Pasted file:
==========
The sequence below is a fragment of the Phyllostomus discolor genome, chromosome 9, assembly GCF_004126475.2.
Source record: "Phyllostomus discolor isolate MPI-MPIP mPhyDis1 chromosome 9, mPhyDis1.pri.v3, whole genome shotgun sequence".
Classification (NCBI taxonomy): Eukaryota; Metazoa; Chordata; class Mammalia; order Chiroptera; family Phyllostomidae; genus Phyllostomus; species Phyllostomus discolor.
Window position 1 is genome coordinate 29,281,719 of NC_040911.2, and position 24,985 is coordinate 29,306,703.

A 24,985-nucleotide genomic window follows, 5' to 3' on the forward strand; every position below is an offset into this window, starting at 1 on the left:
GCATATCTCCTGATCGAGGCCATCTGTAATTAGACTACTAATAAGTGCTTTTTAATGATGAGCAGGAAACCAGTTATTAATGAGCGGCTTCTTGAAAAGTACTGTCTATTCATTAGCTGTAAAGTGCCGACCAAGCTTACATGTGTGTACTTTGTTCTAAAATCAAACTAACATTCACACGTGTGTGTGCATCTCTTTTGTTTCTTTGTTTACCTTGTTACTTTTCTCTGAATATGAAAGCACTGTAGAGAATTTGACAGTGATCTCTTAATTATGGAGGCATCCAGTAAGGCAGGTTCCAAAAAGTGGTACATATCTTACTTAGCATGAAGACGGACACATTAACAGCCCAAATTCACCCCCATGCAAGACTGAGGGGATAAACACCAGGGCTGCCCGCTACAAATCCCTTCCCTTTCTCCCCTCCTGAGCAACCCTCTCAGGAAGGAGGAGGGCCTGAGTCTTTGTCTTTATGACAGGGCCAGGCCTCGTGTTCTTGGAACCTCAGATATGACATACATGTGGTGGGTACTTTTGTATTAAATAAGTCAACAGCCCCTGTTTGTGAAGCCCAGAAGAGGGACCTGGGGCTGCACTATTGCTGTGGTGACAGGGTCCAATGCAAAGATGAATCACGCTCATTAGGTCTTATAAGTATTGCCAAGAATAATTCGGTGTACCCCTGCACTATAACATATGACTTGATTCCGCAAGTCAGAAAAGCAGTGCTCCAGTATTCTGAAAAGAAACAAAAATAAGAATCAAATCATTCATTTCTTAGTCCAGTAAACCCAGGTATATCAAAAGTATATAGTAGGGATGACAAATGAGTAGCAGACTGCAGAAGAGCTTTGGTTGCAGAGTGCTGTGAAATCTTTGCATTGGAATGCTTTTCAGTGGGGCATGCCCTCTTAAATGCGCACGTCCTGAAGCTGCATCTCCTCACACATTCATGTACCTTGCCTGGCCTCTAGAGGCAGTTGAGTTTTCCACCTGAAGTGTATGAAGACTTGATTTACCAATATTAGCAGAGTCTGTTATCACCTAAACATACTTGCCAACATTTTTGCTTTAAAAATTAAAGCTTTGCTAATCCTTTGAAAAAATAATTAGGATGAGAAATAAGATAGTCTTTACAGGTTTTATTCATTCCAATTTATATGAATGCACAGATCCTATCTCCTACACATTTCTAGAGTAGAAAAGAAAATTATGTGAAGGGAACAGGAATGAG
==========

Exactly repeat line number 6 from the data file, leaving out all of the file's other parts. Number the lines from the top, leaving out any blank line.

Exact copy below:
GCATATCTCCTGATCGAGGCCATCTGTAATTAGACTACTAATAAGTGCTTTTTAATGATGAGCAGGAAACCAGTTATTAATGAGCGGCTTCTTGAAAAGTACTGTCTATTCATTAGCTGTAAAGTGCCGACCAAGCTTACATGTGTGTACTTTGTTCTAAAATCAAACTAACATTCACACGTGTGTGTGCATCTCTTTTGTTTCTTTGTTTACCTTGTTACTTTTCTCTGAATATGAAAGCACTGTAGAGAATTTGACAGTGATCTCTTAATTATGGAGGCATCCAGTAAGGCAGGTTCCAAAAAGTGGTACATATCTTACTTAGCATGAAGACGGACACATTAACAGCCCAAATTCACCCCCATGCAAGACTGAGGGGATAAACACCAGGGCTGCCCGCTACAAATCCCTTCCCTTTCTCCCCTCCTGAGCAACCCTCTCAGGAAGGAGGAGGGCCTGAGTCTTTGTCTTTATGACAGGGCCAGGCCTCGTGTTCTTGGAACCTCAGATATGACATACATGTGGTGGGTACTTTTGTATTAAATAAGTCAACAGCCCCTGTTTGTGAAGCCCAGAAGAGGGACCTGGGGCTGCACTATTGCTGTGGTGACAGGGTCCAATGCAAAGATGAATCACGCTCATTAGGTCTTATAAGTATTGCCAAGAATAATTCGGTGTACCCCTGCACTATAACATATGACTTGATTCCGCAAGTCAGAAAAGCAGTGCTCCAGTATTCTGAAAAGAAACAAAAATAAGAATCAAATCATTCATTTCTTAGTCCAGTAAACCCAGGTATATCAAAAGTATATAGTAGGGATGACAAATGAGTAGCAGACTGCAGAAGAGCTTTGGTTGCAGAGTGCTGTGAAATCTTTGCATTGGAATGCTTTTCAGTGGGGCATGCCCTCTTAAATGCGCACGTCCTGAAGCTGCATCTCCTCACACATTCATGTACCTTGCCTGGCCTCTAGAGGCAGTTGAGTTTTCCACCTGAAGTGTATGAAGACTTGATTTACCAATATTAGCAGAGTCTGTTATCACCTAAACATACTTGCCAACATTTTTGCTTTAAAAATTAAAGCTTTGCTAATCCTTTGAAAAAATAATTAGGATGAGAAATAAGATAGTCTTTACAGGTTTTATTCATTCCAATTTATATGAATGCACAGATCCTATCTCCTACACATTTCTAGAGTAGAAAAGAAAATTATGTGAAGGGAACAGGAATGAG